FRAMINGHAM (08/15/2000) - Customer relationship management is a way for large organizations to gain the depth of understanding of their customers that comes naturally to smaller, local businesses. This understanding makes it possible to build customer satisfaction and loyalty, better focus marketing efforts and sell more stuff.
Done well, CRM helps large companies do these things significantly better than any non-tech-enabled business could ever hope. While we all wax nostalgic for the good old days when the owner of the corner store knew our names and our preferences, that nostalgia has less to do with getting more of the stuff we want when we want it and more to do with our desire for human connection and community.
I live in a community where those types of well-established small businesses still exist. The same guy who sold my kids their first pair of shoes sold me mine. Destino's sub shop is still owned and run by the Destinos.
When I shop in town, it's not because I think I'm going to get a better selection--or even that the local bookstore owner knows my taste in fiction (Amazon.com Inc. does that better, though it still thinks I'm into architecture because my husband ordered a bunch of books through my account once). It's because I get a kick out of walking into a store and having the owner say, "Hi Abbie, how's Tony? Are you looking for something for yourself or for the kids?"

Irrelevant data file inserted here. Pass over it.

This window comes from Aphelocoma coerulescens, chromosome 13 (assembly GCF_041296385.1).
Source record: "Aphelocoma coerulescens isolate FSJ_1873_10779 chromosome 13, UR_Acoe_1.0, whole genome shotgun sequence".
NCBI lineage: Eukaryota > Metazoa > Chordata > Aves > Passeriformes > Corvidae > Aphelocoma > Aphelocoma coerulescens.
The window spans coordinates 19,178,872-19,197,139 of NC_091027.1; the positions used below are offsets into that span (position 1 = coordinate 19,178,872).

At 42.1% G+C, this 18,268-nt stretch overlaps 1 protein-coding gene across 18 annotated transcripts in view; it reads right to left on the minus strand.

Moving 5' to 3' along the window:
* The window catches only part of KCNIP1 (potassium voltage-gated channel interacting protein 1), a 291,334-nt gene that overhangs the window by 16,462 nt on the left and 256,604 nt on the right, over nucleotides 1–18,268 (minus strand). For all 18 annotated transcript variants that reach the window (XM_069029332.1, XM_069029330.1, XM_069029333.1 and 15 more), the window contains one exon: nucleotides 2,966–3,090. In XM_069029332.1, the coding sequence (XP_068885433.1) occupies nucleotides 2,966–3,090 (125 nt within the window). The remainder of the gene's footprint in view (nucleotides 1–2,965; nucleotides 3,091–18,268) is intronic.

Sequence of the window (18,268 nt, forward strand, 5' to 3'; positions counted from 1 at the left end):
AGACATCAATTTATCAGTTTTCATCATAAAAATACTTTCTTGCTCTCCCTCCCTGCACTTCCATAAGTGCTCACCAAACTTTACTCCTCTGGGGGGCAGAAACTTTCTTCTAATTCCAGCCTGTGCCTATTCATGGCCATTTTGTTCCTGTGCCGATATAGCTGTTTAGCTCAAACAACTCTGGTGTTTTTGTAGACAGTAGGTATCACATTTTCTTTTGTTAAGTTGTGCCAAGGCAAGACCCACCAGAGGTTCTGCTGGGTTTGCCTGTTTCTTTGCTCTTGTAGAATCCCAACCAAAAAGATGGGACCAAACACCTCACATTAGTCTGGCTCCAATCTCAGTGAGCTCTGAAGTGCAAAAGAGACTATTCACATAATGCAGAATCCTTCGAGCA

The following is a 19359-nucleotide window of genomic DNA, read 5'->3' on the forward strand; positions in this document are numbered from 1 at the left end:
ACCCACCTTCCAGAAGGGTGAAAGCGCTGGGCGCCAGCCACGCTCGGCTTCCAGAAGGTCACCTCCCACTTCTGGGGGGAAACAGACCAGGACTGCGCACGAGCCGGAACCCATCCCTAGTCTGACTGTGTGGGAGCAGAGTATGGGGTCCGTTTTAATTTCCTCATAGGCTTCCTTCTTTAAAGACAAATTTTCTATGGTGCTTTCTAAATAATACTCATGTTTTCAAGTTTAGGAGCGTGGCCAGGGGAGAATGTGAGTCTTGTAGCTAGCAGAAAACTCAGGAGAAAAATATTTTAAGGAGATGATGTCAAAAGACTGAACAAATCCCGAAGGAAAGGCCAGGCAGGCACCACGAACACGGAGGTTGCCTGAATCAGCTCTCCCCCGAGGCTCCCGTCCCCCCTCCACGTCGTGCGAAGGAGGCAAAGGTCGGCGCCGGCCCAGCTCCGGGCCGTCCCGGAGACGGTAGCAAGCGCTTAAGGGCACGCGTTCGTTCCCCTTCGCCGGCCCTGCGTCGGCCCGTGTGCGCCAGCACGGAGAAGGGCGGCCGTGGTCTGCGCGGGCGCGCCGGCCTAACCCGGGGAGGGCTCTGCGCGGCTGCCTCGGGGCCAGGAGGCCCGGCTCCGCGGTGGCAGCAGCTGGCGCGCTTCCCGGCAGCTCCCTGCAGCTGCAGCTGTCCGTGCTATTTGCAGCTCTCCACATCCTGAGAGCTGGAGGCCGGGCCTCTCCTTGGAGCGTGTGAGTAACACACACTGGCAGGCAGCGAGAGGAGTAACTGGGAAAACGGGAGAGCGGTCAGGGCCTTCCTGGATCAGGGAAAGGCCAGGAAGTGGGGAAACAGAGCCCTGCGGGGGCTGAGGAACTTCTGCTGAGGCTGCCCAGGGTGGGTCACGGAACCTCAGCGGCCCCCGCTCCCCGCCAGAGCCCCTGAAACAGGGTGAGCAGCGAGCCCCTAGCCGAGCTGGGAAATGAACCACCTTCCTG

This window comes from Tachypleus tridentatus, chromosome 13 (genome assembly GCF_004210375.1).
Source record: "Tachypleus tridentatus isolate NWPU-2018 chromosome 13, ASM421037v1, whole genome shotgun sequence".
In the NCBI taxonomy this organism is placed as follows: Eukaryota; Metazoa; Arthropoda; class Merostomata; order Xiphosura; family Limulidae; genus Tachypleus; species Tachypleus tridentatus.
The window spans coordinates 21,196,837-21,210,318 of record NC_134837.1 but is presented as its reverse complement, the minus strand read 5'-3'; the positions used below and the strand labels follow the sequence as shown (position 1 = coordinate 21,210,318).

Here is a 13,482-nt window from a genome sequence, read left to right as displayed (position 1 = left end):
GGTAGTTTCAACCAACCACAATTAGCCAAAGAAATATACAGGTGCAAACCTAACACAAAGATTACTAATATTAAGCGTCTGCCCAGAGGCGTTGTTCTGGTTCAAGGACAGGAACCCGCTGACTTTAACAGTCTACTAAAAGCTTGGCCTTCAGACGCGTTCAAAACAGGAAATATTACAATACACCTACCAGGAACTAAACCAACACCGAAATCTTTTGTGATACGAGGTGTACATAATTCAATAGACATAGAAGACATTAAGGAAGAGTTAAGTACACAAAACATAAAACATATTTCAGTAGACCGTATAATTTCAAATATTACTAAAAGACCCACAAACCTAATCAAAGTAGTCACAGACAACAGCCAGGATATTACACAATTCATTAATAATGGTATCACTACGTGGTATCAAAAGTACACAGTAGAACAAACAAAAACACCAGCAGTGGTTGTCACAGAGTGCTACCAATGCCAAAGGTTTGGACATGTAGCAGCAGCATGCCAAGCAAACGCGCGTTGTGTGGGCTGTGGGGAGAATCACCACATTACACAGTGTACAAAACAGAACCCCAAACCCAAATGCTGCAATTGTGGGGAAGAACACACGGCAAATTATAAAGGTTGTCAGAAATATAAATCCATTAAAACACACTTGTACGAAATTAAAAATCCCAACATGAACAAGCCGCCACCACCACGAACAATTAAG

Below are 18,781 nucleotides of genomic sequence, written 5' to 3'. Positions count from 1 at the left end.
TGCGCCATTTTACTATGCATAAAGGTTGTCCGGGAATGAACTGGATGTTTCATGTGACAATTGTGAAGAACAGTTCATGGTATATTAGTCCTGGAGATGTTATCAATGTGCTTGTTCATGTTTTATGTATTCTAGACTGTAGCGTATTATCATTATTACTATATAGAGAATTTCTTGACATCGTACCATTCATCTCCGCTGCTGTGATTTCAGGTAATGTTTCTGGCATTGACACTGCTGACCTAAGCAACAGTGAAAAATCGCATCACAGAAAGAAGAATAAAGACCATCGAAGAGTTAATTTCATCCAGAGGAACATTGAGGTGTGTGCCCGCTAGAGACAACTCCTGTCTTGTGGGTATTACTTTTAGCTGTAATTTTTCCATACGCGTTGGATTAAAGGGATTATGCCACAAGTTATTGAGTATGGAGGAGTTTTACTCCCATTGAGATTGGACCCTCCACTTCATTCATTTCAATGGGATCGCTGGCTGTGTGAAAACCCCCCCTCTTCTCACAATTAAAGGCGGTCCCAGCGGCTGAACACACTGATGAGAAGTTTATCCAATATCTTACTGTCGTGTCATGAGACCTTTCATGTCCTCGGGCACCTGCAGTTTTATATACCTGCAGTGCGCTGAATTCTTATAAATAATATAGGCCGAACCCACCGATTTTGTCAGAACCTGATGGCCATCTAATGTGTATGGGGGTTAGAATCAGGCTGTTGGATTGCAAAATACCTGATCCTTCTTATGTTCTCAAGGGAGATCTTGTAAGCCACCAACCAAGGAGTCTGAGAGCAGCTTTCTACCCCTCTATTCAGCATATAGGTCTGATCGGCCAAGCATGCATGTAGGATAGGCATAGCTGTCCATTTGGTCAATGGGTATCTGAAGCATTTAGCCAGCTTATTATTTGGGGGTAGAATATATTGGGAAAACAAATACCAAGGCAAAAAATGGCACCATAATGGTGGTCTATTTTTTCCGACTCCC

A website welcomes me back by name because it put a cookie on my machine.
Everyone who goes to the site gets the same treatment. Somehow, it just isn't the same.
No, the appeal of CRM lies in consumerism. There's nothing better than being offered exactly the stuff we need or want (or can be talked into wanting) as soon as we need or want it, without having to go on a hunt. That's something that big companies with lots of resources and smart technology can get really good at.
While the promise of CRM is tantalizing, it takes a tremendous commitment to get there. When we decided to explore CRM in this year's CIO-100, we knew we'd find few companies that were doing all aspects of it really well. We hoped we'd find 100 that were best of breed for parts of it (we did) as well as a few who have almost got the whole thing within their grasp.
The fact that it all came together is thanks to Senior Editor Mindy Blodgett, one of our resident CRM gurus (and our new special projects editor), and the whole CIO-100 team. They did a great job of presenting useful and insightful information on all facets of CRM. We hope it helps you in your own quest to master the customer connection.